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Neostructuralism and Heterodox Thinking in Latin America and the Caribbean in the Early Twenty-First Century

image of Neostructuralism and Heterodox Thinking in Latin America and the Caribbean in the Early Twenty-First Century
Neostructuralism delves more deeply into the issues addressed in structuralism, aiming to improve positioning in the international economy, boost productive employment creation, reduce structural heterogeneity and improve income distribution, while maintaining financial balances capable of sustaining changes in the sphere of production by means of social and State support. Far from being an insular system of thinking, neostructuralism is an open system that lends itself to dialogue with other philosophies that recognize the limitations of the dominant paradigm and object to its methodological monism. This book offers a fresh look at neostructuralism and heterodox thinking at the start of the twenty-first century. In a context shaped by the impacts of the worst economic and financial crisis since the Great Depression and by paradigmatic changes at the global level, it aims to carve out arenas for discussion between alternative lines of thinking in order to lay the foundations for a socioeconomically inclusive and environmentally sustainable model of development for the region.

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Neostructuralism and macroeconomics for development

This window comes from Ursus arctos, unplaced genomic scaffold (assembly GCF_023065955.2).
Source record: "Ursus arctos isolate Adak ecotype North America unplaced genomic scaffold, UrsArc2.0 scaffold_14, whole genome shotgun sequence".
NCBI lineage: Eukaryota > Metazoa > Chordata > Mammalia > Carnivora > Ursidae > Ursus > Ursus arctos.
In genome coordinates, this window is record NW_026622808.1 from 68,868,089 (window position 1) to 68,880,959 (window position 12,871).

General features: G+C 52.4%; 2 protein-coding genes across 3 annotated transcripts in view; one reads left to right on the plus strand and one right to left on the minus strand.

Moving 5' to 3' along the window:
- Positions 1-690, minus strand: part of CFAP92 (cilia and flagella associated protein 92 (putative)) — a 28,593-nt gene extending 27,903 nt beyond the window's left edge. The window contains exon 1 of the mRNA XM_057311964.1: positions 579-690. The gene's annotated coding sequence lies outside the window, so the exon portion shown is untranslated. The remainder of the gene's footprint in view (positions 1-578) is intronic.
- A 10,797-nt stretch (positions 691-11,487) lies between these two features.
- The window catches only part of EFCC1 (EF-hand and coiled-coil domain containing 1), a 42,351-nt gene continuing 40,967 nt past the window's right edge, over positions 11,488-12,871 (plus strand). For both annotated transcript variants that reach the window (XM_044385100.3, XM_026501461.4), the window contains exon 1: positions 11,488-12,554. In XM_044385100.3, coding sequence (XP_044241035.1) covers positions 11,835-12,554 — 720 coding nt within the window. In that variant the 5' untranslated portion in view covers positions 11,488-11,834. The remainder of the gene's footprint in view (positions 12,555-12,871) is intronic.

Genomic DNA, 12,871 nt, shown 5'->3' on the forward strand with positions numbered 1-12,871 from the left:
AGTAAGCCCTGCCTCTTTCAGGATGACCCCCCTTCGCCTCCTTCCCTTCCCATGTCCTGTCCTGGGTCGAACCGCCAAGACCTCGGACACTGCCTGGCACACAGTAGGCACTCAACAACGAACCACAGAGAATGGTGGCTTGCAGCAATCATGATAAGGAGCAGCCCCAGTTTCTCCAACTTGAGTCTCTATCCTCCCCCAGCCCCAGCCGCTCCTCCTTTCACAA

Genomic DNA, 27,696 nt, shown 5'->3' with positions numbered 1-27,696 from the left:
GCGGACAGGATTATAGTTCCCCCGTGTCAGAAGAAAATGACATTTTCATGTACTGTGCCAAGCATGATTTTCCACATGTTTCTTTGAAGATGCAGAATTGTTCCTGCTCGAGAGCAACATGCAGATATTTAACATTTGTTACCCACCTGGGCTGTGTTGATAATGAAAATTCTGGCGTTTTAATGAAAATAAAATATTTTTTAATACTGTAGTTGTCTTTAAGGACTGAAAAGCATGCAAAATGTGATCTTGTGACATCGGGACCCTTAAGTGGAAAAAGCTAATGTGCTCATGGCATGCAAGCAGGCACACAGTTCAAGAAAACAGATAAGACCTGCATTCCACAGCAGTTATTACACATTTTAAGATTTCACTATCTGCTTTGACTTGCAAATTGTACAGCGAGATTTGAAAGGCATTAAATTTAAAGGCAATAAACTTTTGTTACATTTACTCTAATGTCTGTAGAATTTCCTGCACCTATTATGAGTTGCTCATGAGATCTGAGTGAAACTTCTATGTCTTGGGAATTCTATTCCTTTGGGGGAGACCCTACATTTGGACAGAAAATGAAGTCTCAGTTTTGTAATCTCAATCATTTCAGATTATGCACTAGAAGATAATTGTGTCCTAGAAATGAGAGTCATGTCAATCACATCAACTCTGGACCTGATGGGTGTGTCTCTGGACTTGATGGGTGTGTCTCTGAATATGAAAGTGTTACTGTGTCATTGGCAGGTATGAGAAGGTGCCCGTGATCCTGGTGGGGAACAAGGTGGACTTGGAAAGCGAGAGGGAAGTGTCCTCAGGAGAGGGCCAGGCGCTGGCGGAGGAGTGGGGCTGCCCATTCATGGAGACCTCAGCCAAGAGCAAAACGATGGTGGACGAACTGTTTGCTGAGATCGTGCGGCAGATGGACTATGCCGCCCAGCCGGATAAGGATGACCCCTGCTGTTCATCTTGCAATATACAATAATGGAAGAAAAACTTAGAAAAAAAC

One of the fundamental responsibilities of the State in the field of economic and social development is for the overarching environment in which the producers and consumers of goods and services of the national economy operate, known as the macroeconomy. When designing the macroeconomic environment, two basic features should be borne in mind: that it should enable the full use of production resources, with sustainable domestic and external balances, and that it should support the building of new capacities. Among other conditions, domestic demand needs to evolve in step with production capacity, or potential GDP, and macroeconomic prices (particularly, the exchange rate) needs to be compatible with a sustainable external balance. This is what has been called macroeconomics for development, which is essential to developing a strategy for growth with equity.

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